Last updated October, 2018.
note: we link to our free guide to mindfulness and meditation at the bottom of the page (no email required).
It's time for another installment of "Question and Answer Tuesdays!"
"I'm going through stressful times, and frankly I am finding it too hard to meditate. I can notice my thoughts when things are calm - but, when things are not calm, my ability to observe vanishes. At that point, if I force myself to meditate, I get more upset, more stressed, more angry than before. I've been trying for a few weeks now - any advice?"
You said you can notice thoughts when things are calm but not when they are stressful. Let me rephrase that for you: you are saying you can meditate unless it's too hard to meditate!
You aren't alone. It doesn't apply only to you, and it doesn't apply only to meditating. To the contrary, it's the case for most of us, and it's the case with most things in life!
When conditions are good, it's easy to do the things we are supposed to do. When conditions aren't good, it's hard to do the things we are supposed to do:
It's important not to look at meditating as a "quick fix" or spot treatment: you can't just do it sporadically and expect meaningful benefits. You have to build a consistent practice and do it every day - whether things are going good or not. Especially if they're not!
This consistency and repetition will improve your ability to observe your compulsive mind and its non-stop activity, and it will strengthen awareness so you can see everything as it unfolds. As a result, you learn not to get caught up in all of it. The more you do it (sit and practice), the more you will be able to carry that skill into stressful times and use it.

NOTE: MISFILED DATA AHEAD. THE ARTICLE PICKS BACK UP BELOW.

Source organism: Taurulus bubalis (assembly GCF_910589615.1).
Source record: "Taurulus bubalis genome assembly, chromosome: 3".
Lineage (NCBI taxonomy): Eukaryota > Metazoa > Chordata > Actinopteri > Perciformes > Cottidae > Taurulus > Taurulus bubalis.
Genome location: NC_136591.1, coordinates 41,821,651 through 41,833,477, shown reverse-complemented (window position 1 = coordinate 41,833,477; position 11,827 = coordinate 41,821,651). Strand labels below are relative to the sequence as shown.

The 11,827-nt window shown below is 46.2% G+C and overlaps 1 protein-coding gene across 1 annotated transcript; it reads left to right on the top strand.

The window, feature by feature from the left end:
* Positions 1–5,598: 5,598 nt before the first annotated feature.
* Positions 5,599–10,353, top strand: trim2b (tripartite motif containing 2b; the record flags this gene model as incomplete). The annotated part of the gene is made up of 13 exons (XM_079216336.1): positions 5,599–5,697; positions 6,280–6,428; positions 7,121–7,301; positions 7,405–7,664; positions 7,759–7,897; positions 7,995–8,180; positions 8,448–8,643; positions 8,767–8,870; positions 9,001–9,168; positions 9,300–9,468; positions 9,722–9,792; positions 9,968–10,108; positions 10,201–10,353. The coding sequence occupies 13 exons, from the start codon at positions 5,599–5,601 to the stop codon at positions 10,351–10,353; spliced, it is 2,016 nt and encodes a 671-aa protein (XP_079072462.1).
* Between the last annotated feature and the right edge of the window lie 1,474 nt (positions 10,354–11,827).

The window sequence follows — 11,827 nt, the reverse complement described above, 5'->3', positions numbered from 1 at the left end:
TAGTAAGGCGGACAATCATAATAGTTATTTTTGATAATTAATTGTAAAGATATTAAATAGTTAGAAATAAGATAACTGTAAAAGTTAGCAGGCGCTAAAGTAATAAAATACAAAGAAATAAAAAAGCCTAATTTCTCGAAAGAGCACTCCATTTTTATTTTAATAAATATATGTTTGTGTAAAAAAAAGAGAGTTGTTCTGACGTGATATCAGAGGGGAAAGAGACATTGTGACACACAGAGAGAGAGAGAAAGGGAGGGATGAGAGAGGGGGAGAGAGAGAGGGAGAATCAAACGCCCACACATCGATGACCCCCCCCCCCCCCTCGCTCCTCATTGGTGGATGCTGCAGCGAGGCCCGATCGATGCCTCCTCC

Put another way: practice makes perfect. Though, technically, perfection isn't skillful to strive for - so, practice makes better.
You also said meditating causes you to get more stressed, upset, and angry. Realize that meditating doesn't cause these thoughts, emotions, or mental states - it simply strengthens awareness of what is already there. So, by definition, you become more aware of your mind, your racing thoughts, and whatever they give rise to: stress, anxiety, depression, problems with focus, and so on.
But, again, it's already there whether you meditate or not.
While you can't run from it, you can ignore it - but that's not a healthy option. The thoughts and emotions will end up manifesting in different ways:
The good news is, meditating doesn't ignore it - it treats the root cause. When you practice, your job is to:
Moving your attention away is the critical part, and meditating helps you develop this skill. Through a consistent practice, you learn that none of the mental activity is permanent. Your mind will try to convince you that it is - but, you can directly experience that it isn't. You can learn to observe it all as it comes into being, exists, and ceases.
Or, as we're fond of saying, you can watch it all pass the same as you watched it all come - just like clouds moving across the sky.
The reward that comes from a consistent practice is you no longer get lost in the drama of your compulsive mind. And, as a result, you can live a happier, more peaceful life.
Stop dealing with the symptoms.
Stress, anxiety, self-confidence issues, the inability to stop bad habits, problems with sleep and focus, and on and on and on.
These and the other things we struggle with every day are only symptoms.
The good news is, they all share the same root cause. The bad news is, if you don't address that root cause, the symptoms will keep coming back no matter what you do.
That's why we wrote "An owner's guide to the mind." For almost 20 years, people have been using it to address the root cause of their daily struggles.
Click here to view the contents and learn more.